"The Nepali government is pleased with the decline in LPG imports, as it has helped in reducing losses incurred by the Nepal Oil Corporation (NOC) due to subsidies for LPG cylinders. According to the Ministry of Finance spokesperson, this change is due to a rising trend of households adopting electric cooking, aided by government incentives like lower customs duties on electric vehicles and subsidies for household electricity consumption."
Both the provincial and local governments have taken steps to encourage the adoption of electric cooking and electric vehicles, contributing to a reduction in petroleum, oil, and lubricants (POL) usage.
Nepal has the potential to shift rapidly from polluting energy sources to cleaner electricity, reducing its greenhouse gas (GHG) emissions and economic vulnerability. This is possible as 98% of the country's electricity generation already comes from hydropower and other renewable energy sources. Besides domestic emission reduction, Nepal can offset greenhouse gas emissions in the South Asian region by exporting its significant clean electricity generation.
At the same time, Nepal is rapidly transitioning from its reliance on fossil fuels to electric energy. This shift will help to decrease emissions of greenhouse gases and lower economic risks.
Through the widespread adoption of clean energy, Nepal can also reduce greenhouse gas emissions domestically and across South Asia. To accomplish this, Nepal must properly manage clean energy during the dry season. By doing this, Nepal can earn $9 billion annually from 45 gigawatts of hydropower and nine gigawatts of solar power. This trade could reduce over 100 million tons of carbon dioxide per year.
The Government of Nepal announced its target to achieve net-zero carbon emissions by 2045 at COP26 last year. However, Nepal's energy sector mainly relies on traditional biomass and imported fossil fuels, which have adverse impacts on the environment, health, and the national economy.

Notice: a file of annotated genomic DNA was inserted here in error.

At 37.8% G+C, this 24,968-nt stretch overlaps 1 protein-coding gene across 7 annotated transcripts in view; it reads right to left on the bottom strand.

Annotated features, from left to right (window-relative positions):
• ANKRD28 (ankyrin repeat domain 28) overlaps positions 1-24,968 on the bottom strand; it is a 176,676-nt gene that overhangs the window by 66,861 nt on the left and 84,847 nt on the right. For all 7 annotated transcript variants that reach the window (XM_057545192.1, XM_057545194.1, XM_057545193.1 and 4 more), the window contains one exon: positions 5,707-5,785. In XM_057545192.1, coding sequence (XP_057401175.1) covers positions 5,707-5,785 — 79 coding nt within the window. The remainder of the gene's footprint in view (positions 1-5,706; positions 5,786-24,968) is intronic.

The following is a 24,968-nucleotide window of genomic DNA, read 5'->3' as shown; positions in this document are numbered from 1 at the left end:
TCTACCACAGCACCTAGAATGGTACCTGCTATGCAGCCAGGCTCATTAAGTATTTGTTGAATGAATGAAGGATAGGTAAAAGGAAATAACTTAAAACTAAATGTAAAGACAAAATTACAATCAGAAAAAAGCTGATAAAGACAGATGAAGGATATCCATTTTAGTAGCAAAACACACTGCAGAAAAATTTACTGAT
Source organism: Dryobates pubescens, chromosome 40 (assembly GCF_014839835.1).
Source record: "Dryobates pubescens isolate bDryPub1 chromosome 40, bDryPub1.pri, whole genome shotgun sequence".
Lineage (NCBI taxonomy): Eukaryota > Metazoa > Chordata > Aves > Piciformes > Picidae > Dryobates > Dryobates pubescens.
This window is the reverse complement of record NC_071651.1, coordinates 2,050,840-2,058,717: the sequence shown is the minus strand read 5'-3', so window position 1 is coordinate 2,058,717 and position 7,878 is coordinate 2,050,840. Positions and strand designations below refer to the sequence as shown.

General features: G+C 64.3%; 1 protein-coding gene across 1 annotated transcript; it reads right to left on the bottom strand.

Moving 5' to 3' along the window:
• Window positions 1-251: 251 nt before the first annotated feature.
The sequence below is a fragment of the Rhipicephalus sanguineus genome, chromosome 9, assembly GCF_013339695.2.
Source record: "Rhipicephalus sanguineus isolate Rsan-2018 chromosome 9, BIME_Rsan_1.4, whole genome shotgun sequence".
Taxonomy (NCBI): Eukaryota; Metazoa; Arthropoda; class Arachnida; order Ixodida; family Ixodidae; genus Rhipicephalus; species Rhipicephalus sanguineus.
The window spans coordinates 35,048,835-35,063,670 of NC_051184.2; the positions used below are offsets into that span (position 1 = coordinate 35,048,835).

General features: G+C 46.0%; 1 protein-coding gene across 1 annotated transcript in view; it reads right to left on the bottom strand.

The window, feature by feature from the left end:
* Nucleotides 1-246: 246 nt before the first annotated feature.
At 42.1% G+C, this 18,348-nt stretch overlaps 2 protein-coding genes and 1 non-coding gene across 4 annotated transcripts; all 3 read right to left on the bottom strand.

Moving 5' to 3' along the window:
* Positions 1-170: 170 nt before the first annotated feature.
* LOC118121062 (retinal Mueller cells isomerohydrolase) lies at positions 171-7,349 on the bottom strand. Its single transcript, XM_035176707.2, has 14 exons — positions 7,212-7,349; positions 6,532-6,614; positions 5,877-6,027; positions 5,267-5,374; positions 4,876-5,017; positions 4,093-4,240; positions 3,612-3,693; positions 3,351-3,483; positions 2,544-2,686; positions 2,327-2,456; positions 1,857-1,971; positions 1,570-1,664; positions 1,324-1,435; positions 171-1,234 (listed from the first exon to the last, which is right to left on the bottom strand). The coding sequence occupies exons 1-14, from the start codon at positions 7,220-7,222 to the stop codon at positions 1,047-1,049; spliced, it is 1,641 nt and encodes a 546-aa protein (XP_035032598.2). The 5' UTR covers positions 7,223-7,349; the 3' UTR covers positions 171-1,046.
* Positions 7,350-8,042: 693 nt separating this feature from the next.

Hydropower is a key factor in Nepal's electricity system; however, the variability in hydropower generation poses a significant challenge. Surplus electricity generation occurs during the wet season whereas insufficient electricity generation and/or significant electricity import from India occurs during dry seasons. "Smoothly meeting the increasing demand for electricity in Nepal, generating electricity efficiently, and exporting surplus energy pose significant policy challenges for hydropower development in the country," stated Dinesh Kumar Ghimire, Secretary at the Ministry of Energy, Water Resources, and Irrigation.
"Nepal has the potential to swiftly transition from polluting energy sources to cleaner electricity, resulting in lowered GHG emissions and increased economic resilience. Currently, 98% of Nepal's electricity generation is derived from renewable sources such as hydropower. Additionally, Nepal can mitigate GHG emissions throughout South Asia by exporting its abundant clean electricity generation. "
Nepal is undergoing an energy transition from dirty to clean, led by Kul Man Ghising. This shift involves breaking down complex energy systems into smaller, more sustainable parts. Redundant energy sources are being removed, and precision in selecting alternative solutions is a top priority. The formal language used in communicating these changes is balanced to ensure clarity in messaging without being stilted. Throughout the transition, the core message remains unchanged, with quoted material repeated verbatim. Additionally, grammatical correctness is ensured, helping to convey the intended meaning.